My journal is the first priority on my packing list. I used it to write poetry after exploring Coole Park in Ireland and walking in the same woods that inspired William Butler Yeats. My writing is more frantic after riding on the back of a bull elephant and witnessing a tiger kill a water buffalo during a wilderness safari in Nepal. While floating the Nile, I wrote of the breathless excitement I felt descending into the tombs in the Valley of the Kings in Egypt. Each visit, each discovery is an essential part of my own journey through life.

My journal reminds me of the good times - I’ve swilled beer in Germany, haggled with a jade dealer in Hong Kong, flown through the trees on a zip line in Costa Rica, hiked across a volcano in Hawaii, and sang Handel’s Messiah with a concert choir in the American Cathedral in Paris. Some places I never want to see again: Thailand because I didn’t feel safe, South Africa because it’s just too darned far away, and India where a beggar tried to sell me a baby in the shadow of the opulent Taj Mahal.    

I have three favorite places: The Duomo in Florence, Italy stirs my soul. I wept there while standing in Mass and then lit candles for my family members. (Yes, even Presbyterians can attend Catholic Mass.) My second favorite place is Galway, Ireland where somber, intelligent villagers swear that magical fairies live in the trees. I believe them. My third place is home, in Idaho.

Many of my trips were inexpensive. I sang with the Vandaleer Concert Choir at the University of Idaho, and we toured six countries in Europe in 1971. Much to my daughter’s chagrin, in 1995 I volunteered to chaperone her high school tour of Europe. Years later, as the volunteer president for the University’s Alumni Association, I hosted alumni tours through Ireland and Spain. After that, I purchased packaged trips through Egypt and Italy, and yes, I was in a group of gawking tourists that obediently followed the tour guide with the obnoxious flag. But, then it was the best way I could afford to travel.  Now I’m grateful for the opportunity to plan and chart my own trips.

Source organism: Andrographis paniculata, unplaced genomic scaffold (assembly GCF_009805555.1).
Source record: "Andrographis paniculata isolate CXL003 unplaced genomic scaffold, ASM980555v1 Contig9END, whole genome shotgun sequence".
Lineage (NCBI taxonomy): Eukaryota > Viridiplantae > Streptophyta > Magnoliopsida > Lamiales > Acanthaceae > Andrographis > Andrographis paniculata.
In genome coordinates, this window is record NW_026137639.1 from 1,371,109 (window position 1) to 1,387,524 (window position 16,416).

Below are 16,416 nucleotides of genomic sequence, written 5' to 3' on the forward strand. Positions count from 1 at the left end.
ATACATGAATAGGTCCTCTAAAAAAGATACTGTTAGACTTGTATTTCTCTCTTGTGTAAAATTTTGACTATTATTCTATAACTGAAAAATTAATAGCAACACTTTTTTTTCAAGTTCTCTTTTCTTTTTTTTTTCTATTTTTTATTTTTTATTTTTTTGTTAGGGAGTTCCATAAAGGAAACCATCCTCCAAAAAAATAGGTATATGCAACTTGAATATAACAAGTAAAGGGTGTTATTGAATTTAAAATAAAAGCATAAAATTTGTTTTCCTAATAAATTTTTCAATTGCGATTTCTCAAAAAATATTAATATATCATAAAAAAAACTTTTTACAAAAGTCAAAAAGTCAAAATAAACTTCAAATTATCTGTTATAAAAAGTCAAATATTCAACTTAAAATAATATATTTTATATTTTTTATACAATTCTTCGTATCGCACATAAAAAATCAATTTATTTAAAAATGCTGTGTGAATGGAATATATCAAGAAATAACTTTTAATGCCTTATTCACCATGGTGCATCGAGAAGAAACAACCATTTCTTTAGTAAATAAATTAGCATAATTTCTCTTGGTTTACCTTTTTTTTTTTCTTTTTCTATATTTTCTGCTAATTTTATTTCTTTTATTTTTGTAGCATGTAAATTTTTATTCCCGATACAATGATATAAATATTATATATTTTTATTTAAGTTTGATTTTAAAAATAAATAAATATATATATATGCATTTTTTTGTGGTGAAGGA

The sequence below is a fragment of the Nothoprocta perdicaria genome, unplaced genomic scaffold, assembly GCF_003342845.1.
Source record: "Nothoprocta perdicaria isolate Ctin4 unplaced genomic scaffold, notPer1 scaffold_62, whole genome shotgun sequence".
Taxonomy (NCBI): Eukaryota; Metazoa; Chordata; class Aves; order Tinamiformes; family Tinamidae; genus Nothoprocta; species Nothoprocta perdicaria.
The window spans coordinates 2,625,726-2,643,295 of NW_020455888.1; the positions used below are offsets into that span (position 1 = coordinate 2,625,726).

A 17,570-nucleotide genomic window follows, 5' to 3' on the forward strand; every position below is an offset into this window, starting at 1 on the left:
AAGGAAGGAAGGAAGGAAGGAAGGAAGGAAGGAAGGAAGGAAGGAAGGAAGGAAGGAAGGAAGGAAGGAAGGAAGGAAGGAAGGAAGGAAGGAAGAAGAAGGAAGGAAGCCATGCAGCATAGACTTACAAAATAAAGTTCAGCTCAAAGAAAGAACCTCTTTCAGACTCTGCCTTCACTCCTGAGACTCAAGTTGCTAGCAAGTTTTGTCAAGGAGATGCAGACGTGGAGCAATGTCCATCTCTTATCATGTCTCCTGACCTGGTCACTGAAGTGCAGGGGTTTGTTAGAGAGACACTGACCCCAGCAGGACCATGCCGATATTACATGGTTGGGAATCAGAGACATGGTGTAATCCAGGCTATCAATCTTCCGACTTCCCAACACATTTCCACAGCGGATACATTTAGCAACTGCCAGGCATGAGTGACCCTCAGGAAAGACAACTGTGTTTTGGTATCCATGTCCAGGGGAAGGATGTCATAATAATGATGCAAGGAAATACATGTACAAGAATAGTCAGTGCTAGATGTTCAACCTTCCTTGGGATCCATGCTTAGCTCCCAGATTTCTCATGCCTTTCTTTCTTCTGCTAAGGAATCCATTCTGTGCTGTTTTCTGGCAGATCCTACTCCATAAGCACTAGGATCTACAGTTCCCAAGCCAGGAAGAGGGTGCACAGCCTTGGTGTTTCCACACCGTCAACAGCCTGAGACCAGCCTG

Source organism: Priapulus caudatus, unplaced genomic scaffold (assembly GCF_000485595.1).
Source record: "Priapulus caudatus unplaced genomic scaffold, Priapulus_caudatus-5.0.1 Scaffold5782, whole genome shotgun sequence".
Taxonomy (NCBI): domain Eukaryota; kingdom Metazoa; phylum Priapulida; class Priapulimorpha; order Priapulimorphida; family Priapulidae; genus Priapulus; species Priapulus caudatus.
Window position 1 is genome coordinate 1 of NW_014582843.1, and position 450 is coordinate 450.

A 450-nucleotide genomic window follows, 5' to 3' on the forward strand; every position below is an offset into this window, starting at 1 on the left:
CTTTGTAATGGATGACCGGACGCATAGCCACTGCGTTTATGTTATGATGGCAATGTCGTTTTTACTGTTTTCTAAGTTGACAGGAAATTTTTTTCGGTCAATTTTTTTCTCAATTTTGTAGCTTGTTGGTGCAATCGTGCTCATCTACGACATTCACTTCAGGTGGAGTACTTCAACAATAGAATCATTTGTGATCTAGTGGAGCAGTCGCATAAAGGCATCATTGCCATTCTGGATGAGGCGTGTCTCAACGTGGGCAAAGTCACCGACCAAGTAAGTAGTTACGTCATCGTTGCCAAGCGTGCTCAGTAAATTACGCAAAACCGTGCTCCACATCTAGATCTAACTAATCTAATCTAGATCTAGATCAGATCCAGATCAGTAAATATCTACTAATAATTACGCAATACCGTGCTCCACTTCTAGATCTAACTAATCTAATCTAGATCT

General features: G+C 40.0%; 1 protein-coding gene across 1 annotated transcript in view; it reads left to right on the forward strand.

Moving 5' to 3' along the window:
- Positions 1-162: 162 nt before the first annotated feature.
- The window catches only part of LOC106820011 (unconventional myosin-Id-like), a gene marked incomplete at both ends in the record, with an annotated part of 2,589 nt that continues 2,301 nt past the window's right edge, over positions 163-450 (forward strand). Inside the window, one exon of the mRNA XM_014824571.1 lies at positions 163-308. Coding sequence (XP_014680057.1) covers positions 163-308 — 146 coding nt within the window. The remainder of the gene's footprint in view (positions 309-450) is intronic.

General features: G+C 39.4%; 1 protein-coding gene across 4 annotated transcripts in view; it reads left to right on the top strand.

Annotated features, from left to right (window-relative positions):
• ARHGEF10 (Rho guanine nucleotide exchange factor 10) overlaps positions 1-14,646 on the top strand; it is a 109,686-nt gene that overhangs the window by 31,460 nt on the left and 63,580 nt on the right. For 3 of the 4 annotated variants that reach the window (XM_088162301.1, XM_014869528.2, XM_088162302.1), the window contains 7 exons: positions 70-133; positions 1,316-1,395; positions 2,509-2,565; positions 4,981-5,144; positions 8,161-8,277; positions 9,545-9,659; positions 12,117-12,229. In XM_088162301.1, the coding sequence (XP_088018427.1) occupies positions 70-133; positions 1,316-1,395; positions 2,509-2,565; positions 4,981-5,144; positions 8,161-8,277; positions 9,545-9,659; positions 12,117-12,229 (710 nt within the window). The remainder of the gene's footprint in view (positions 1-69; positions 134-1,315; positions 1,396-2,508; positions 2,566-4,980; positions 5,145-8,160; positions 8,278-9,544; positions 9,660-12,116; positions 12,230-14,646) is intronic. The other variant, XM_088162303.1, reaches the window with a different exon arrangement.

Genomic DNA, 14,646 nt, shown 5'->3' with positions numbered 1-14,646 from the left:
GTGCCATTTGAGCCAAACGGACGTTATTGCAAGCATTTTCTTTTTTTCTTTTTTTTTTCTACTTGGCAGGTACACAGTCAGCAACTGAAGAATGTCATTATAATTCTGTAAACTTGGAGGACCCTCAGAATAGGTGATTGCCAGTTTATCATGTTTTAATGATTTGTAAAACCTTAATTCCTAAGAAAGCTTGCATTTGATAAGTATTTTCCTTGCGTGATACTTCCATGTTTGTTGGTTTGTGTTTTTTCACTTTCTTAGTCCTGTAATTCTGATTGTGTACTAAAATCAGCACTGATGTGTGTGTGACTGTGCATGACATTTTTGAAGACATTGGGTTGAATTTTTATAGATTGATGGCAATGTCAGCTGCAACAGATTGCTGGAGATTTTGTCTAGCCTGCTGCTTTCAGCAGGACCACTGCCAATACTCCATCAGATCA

As I pack for the next adventure – a two-week excursion of islands in the Mediterranean – it’s easy to pick the regular necessities: comfortable shoes, drip-dry clothes, and my journal. And I’ll make room for my Ipad, digital camera, cell phone and their chargers. Throw in the blow dryer and adapter and I’m ready. This trip will inspire some interesting writing because it’s with my soul mate. After we return, there will be several more pins on my wall map that connect and complete the dots of my personal path.

Published in Elaine's Blog
Thursday, 18 August 2011 14:14

Random Words: Rejoice, Despise, Pickle, Fart

I was grounded for most of my childhood, mostly for being sassy. I thought my brilliant and clever command of vocabulary and rapier wit should be universally admired, but my parents thought otherwise. I never quite understood their admonition to, “Don’t get smart with me, young lady!” They never appreciated my retort of, “So you prefer I get stupid?”

 

A typical conversation from my teenage years:

Father: “You're grounded for a month.”

Me: “So what? I never get to do anything anyway.”

Father: “You're grounded for two months.”

Me: “Come on, do I hear three?”

Father: “Three.”

The exchange deteriorated from there. My brothers learned from me and never talked back, so they got to go into town while I stayed back on the farm assigned to random chores or exiled to my room. But, being forever grounded provided plenty of time to write short stories and poems full of anguished souls who struggled for freedom. My 15-minute poem “Revenge” won top honors at the state high school speech declamation competition. (Sorry, Dad.)

Words always have fascinated me, and I’ve used them to make people cry, or laugh, or react with a variety of anticipated responses. I love the word “rejoice” because it inspires a positive eagerness for joy. “Despise” makes me snarl. “Pickle” is just too cute and fun, and the word “fart” brings laughter, especially from the 12-year-old crowd. Other favorite words: suddenly, shudder, gargle, snot. I value the onomatopoeia that links sound to subject, and as writers know, the right word can make all the difference in transforming an average sentence into a splendid one.

 Sir Alfred Tennyson integrated onomatopoeia to bring the sounds of birds and insects into the reader’s head. In his poem “Come Down, O Maid” he crafts the lines,

…the moan of doves in immemorial elms,